The accepted three pillars of project management are: On time, to budget and the right standard. Assuming the latter two are fixed the age-old question of delivery crops up again and again. Many clients by either their nature (or the nature of their business) are reactive, but they expect partners to be highly organised and deliver fluid projects to fixed deadlines. This creates challenges even before you have won the project.

Delivery dates often play a critical role in winning work. If you have a track record in a given technology (the “right standard”), and the cost is reasonable or similar to other agencies (the “budget”) contract signing comes down to whether you can deliver on a given date. With smaller client companies (i.e. those without a more holistic view in the guise of a programme manager) these times tend to be arbitrary and often based on an emotional element – “July feels right, so we will pick that date for go-live”.

This puts agencies in a position where when they get to the last two or three shortlisted companies, and the whole deal centres on the delivery date. So what do you do?

Using Sam Barnes conjecture from his talk at the Digital Project Management Conference in Manchester, you “Do Good” (the bigger picture with honesty and integrity) rather than “Doing Well” (looking at short term personal goals). In this context, it is always better, to be honest with a client than lie to hit a date which is not achievable.

One of the biggest challenges within an agency is when people who are trying to sell the service have a vested interest in the work being sold in. This happens when there’s either a target or a bonus involved in their job role.

In Bernard Marr’s book “25 Need to Know Key Performance Indicators” he suggests that incentivising KPIs creates a skewed effect on the results. Essentially here the sales person/account manager has a race to the bottom on cost – where their personal interests (doing well) side step the interests of the both client and company (doing good).

What needs to be taken into account is the wider objective and business strategy so rather than “yes we will win 20K’s worth of work but annoy the client”. The alternative is, “we could show how mature we are and work to a date which is doable” – thus opening up the doors for potential work post-launch worth 50 or 60k.

Given the prospect of having a conversation with a potential or current client about a deadline, do you promise something impossible or be honest?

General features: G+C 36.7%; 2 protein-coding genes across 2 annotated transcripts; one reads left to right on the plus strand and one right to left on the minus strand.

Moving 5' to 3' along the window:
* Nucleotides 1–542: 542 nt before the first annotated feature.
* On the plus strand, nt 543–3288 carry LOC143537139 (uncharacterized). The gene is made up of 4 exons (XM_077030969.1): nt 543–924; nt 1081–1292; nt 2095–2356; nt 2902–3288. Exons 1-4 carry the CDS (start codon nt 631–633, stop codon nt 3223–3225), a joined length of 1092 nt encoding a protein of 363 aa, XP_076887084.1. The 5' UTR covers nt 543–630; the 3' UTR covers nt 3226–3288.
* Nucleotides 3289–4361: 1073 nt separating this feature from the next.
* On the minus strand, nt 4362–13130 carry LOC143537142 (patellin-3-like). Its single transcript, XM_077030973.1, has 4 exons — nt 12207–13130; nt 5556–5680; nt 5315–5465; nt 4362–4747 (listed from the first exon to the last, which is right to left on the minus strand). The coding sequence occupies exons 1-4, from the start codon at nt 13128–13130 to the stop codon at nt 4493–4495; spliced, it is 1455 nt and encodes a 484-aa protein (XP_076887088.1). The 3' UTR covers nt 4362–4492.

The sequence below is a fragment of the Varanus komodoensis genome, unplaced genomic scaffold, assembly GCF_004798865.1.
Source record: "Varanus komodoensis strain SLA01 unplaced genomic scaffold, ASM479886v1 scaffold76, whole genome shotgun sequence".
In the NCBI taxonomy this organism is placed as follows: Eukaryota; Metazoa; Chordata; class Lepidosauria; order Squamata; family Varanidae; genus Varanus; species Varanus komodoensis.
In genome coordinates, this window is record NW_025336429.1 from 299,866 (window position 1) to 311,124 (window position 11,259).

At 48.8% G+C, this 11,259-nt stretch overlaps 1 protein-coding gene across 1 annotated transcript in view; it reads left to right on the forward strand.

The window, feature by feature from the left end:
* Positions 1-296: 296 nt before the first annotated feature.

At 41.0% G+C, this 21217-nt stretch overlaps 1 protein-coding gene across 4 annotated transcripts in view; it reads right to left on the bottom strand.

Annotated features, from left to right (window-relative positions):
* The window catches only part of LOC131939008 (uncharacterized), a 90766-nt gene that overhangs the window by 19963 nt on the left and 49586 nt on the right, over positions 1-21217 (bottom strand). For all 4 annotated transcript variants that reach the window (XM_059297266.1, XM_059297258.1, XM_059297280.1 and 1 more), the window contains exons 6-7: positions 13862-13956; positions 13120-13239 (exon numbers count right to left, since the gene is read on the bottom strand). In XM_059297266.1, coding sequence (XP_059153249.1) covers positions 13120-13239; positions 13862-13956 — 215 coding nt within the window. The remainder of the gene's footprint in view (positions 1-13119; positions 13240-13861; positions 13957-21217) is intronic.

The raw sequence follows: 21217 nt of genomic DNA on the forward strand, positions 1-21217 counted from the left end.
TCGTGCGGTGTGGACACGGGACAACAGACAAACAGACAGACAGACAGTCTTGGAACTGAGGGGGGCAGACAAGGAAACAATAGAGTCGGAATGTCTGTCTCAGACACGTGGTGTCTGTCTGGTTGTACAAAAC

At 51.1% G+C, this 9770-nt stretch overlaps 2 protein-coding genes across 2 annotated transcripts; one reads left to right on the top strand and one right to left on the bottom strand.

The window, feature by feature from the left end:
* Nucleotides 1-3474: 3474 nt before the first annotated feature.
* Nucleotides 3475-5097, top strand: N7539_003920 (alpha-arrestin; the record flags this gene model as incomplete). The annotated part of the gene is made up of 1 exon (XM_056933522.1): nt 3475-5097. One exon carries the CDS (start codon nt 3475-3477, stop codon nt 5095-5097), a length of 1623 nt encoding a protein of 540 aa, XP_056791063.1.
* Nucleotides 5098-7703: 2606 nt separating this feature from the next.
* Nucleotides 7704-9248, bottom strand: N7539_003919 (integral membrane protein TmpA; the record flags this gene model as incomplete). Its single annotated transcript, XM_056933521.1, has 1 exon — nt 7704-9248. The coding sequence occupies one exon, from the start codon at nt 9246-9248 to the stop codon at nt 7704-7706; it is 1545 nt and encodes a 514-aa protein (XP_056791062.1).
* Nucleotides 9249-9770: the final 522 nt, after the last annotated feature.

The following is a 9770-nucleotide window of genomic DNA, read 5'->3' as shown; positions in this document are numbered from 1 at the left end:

This reminded me of Pascals Wager, a philosophical argument about whether to believe in God or not. I have taken this from Wiki, but it goes something like:

“the argument that it is in one’s own best interest to behave as if God exists, since the possibility of eternal punishment in hell outweighs any advantage in believing otherwise.”

This can is translated into a project manager case about deadlines (Maffin’s Wager):

“the argument that it is in one’s (the companies) own best interest to be honest about time limits, since the possibility of eternal punishment in hell when you fail to deliver the project and get any further work outweighs any advantage in promising otherwise.”

In conclusion, it looks great to have some figures on a spreadsheet in the short term but it’s better to prove to a client you’re grown up enough to have difficult conversations now than attempt to either rush a project and fill it with technical debt or fail to deliver on time and risk further work and references.

I will caveat this conclusion with the commercial reality of upscaling. While it might not be possible to hit a deadline currently, there is usually the option of adding in resources to a project after winning, but I’d still argue that discussing this with the client at point zero is, in fact, a positive spin.

It shows that you are:

  • Planning in time accurately;
  • Not overworking staff (i.e. filling the containers to 100%);
  • Having conversations early with the client as a partner;
  • Prepared to be flexible to get the work done and hit deadlines;

Any client who wants to have a long-lasting and productive relationship with an agency will realise that an organisation which has recognised the importance of the four points above and put this together as more likely to deliver on time, to budget and the right standard.